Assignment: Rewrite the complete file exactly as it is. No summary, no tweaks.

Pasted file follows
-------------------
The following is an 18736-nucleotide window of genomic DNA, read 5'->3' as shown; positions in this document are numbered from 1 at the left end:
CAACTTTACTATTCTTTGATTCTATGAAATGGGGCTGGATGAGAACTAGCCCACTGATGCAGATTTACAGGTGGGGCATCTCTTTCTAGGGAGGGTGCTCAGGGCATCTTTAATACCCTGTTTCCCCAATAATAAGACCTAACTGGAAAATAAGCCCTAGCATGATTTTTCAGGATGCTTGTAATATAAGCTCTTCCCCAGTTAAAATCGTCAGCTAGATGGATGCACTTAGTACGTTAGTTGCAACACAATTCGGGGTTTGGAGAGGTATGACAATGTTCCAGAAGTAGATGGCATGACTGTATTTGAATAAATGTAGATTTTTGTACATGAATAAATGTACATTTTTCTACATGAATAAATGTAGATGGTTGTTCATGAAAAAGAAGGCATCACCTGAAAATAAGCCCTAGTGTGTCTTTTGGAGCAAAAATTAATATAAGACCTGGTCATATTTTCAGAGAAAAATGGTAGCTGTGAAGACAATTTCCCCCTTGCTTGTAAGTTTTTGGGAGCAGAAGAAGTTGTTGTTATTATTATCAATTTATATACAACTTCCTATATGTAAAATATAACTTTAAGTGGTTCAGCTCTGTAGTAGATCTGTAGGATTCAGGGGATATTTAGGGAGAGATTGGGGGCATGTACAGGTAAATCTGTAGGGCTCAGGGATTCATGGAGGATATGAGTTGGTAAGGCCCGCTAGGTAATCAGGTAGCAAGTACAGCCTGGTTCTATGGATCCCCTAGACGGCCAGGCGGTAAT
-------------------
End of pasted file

The following is an 18736-nucleotide window of genomic DNA, read 5'->3' as shown; positions in this document are numbered from 1 at the left end:
CAACTTTACTATTCTTTGATTCTATGAAATGGGGCTGGATGAGAACTAGCCCACTGATGCAGATTTACAGGTGGGGCATCTCTTTCTAGGGAGGGTGCTCAGGGCATCTTTAATACCCTGTTTCCCCAATAATAAGACCTAACTGGAAAATAAGCCCTAGCATGATTTTTCAGGATGCTTGTAATATAAGCTCTTCCCCAGTTAAAATCGTCAGCTAGATGGATGCACTTAGTACGTTAGTTGCAACACAATTCGGGGTTTGGAGAGGTATGACAATGTTCCAGAAGTAGATGGCATGACTGTATTTGAATAAATGTAGATTTTTGTACATGAATAAATGTACATTTTTCTACATGAATAAATGTAGATGGTTGTTCATGAAAAAGAAGGCATCACCTGAAAATAAGCCCTAGTGTGTCTTTTGGAGCAAAAATTAATATAAGACCTGGTCATATTTTCAGAGAAAAATGGTAGCTGTGAAGACAATTTCCCCCTTGCTTGTAAGTTTTTGGGAGCAGAAGAAGTTGTTGTTATTATTATCAATTTATATACAACTTCCTATATGTAAAATATAACTTTAAGTGGTTCAGCTCTGTAGTAGATCTGTAGGATTCAGGGGATATTTAGGGAGAGATTGGGGGCATGTACAGGTAAATCTGTAGGGCTCAGGGATTCATGGAGGATATGAGTTGGTAAGGCCCGCTAGGTAATCAGGTAGCAAGTACAGCCTGGTTCTATGGATCCCCTAGACGGCCAGGCGGTAAT